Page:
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Experiments suggest that biodiversity enhances the ability of ecosystems to maintain multiple functions, such as carbon storage, productivity, and the buildup of nutrient pools (multifunctionality). However, the relationship between biodiversity and multifunctionality has never been assessed globally in natural ecosystems. We report here on a global(More)
This article provides a critical review of the environmental chemistry of inorganic antimony (Sb) in soils, comparing and contrasting findings with those of arsenic (As). Characteristics of the Sb soil system are reviewed, with an emphasis on speciation, sorption and phase associations, identifying differences between Sb and As behaviour. Knowledge gaps in(More)
The biogeochemical cycles of carbon (C), nitrogen (N) and phosphorus (P) are interlinked by primary production, respiration and decomposition in terrestrial ecosystems. It has been suggested that the C, N and P cycles could become uncoupled under rapid climate change because of the different degrees of control exerted on the supply of these elements by(More)
Calcium phosphate (CaP) minerals may comprise the main phosphorus (P) reserve in alkaline soils, with solubility dependent on pH and the concentration of Ca and/or P in solution. Combining several techniques in a novel way, we studied these phenomena by progressively depleting P from suspensions of two soils (low P) using an anion-exchange membrane (AEM)(More)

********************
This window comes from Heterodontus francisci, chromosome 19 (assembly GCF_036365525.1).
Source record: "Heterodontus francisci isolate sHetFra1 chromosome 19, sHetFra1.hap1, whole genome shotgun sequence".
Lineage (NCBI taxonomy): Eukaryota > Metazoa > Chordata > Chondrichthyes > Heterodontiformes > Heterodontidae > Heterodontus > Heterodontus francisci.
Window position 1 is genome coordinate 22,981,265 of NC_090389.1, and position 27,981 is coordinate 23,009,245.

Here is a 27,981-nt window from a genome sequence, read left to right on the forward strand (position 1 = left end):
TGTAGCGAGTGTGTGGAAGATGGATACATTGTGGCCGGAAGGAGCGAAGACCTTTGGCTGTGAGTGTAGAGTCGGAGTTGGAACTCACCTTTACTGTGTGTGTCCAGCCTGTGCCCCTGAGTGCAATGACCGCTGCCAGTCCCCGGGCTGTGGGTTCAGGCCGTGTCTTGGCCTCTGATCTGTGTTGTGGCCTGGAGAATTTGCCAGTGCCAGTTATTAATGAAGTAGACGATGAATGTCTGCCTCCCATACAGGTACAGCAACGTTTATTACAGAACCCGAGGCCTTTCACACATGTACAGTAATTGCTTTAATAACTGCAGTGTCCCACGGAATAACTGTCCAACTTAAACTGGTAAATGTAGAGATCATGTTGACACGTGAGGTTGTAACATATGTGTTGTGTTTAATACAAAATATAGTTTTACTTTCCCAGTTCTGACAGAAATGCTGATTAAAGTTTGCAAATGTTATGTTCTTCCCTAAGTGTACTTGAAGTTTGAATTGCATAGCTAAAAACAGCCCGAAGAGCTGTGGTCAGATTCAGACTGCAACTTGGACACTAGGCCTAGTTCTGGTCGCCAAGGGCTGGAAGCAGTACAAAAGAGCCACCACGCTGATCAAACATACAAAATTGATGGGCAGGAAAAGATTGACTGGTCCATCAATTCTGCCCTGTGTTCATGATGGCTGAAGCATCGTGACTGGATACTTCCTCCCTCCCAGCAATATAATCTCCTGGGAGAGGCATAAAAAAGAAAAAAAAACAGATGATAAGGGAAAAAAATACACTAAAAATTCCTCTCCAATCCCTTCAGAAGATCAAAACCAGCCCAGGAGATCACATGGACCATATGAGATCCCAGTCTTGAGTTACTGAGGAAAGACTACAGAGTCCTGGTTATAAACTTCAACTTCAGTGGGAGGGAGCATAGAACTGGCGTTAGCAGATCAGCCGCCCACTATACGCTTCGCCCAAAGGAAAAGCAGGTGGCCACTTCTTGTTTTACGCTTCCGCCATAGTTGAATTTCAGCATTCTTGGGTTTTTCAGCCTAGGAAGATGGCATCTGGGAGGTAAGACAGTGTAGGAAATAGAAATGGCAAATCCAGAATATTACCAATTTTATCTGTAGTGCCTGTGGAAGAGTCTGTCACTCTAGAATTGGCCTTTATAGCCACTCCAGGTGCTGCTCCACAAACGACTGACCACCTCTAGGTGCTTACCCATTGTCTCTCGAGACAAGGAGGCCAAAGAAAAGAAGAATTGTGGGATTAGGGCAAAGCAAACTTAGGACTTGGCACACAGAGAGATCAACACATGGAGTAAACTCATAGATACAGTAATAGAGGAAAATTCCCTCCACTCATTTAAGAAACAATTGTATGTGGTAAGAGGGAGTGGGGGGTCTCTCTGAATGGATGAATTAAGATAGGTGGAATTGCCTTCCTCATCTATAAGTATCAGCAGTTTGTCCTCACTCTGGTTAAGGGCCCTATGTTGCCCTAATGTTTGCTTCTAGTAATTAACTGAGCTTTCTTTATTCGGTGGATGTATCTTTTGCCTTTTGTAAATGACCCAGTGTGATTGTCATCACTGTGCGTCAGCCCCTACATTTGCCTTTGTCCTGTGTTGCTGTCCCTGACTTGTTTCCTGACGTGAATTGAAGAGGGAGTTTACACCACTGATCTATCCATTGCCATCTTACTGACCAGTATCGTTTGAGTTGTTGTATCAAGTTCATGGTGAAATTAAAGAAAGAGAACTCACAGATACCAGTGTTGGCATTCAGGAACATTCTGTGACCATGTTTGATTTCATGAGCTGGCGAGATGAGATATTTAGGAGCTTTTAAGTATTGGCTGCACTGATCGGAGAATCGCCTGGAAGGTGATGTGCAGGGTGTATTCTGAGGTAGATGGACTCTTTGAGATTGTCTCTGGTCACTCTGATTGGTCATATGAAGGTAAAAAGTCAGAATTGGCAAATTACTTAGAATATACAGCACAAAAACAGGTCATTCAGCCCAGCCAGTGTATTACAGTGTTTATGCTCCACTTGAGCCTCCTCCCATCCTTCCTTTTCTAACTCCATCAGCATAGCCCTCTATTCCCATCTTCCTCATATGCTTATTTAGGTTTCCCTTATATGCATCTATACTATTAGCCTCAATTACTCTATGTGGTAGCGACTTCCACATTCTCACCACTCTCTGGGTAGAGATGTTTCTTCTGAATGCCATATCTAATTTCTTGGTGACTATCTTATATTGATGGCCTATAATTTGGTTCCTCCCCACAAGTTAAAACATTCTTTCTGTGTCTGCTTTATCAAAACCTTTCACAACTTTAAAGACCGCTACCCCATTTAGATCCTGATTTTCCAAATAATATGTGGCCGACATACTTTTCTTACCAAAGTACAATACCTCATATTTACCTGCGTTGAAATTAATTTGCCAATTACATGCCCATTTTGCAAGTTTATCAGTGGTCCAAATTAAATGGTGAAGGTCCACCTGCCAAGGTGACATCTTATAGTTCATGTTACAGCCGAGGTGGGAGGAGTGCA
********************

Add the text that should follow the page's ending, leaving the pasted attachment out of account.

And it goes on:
Antimony (Sb) emissions to the environment are increasing, and there is a dearth of knowledge regarding Sb fate and behaviour in natural systems. In particular, there is a lack of understanding of sorption of the oxidised Sb(V) species onto soils and soil phases. In this study sorption of Sb(V) by two organic rich soils with high levels of oxalate(More)
Studies of facilitative interactions as drivers of plant richness along environmental gradients often assume the existence of an overarching stress gradient equally affecting the performance of all the species in a given community. However, co-existing species differ in their ecophysiological adaptations, and do not experience the same stress level under(More)
One key constraint to further understanding plant root development is the inability to observe root growth in situ due to the opaque nature of soil. Of the present non-destructive techniques, computed tomography (CT) is best able to capture the complexities of the edaphic environment. This study compared the accuracy and impact of X-ray CT measurement of in(More)
Bayesian Belief Networks (BBNs) are being increasingly used to develop a range of predictive models and risk assessments for ecological systems. Ecological BBNs can be applied to complex catchment and water quality issues, integrating multiple spatial and temporal variables within social, economic and environmental decision making processes. This paper(More)
A tiered approach to contamination exposure assessment is currently adopted in many countries. Increasing the site-specific information in exposure assessments is generally recommended when guideline values for contaminants in soil are exceeded. This work details a Bayesian Network (BN) approach to developing a site-specific environmental exposure(More)
Australia's "Direct Action" climate change policy relies on purchasing greenhouse gas abatement from projects undertaking approved abatement activities. Management of soil organic carbon (SOC) in agricultural soils is an approved activity, based on the expectation that land use change can deliver significant changes in SOC. However, there are concerns that(More)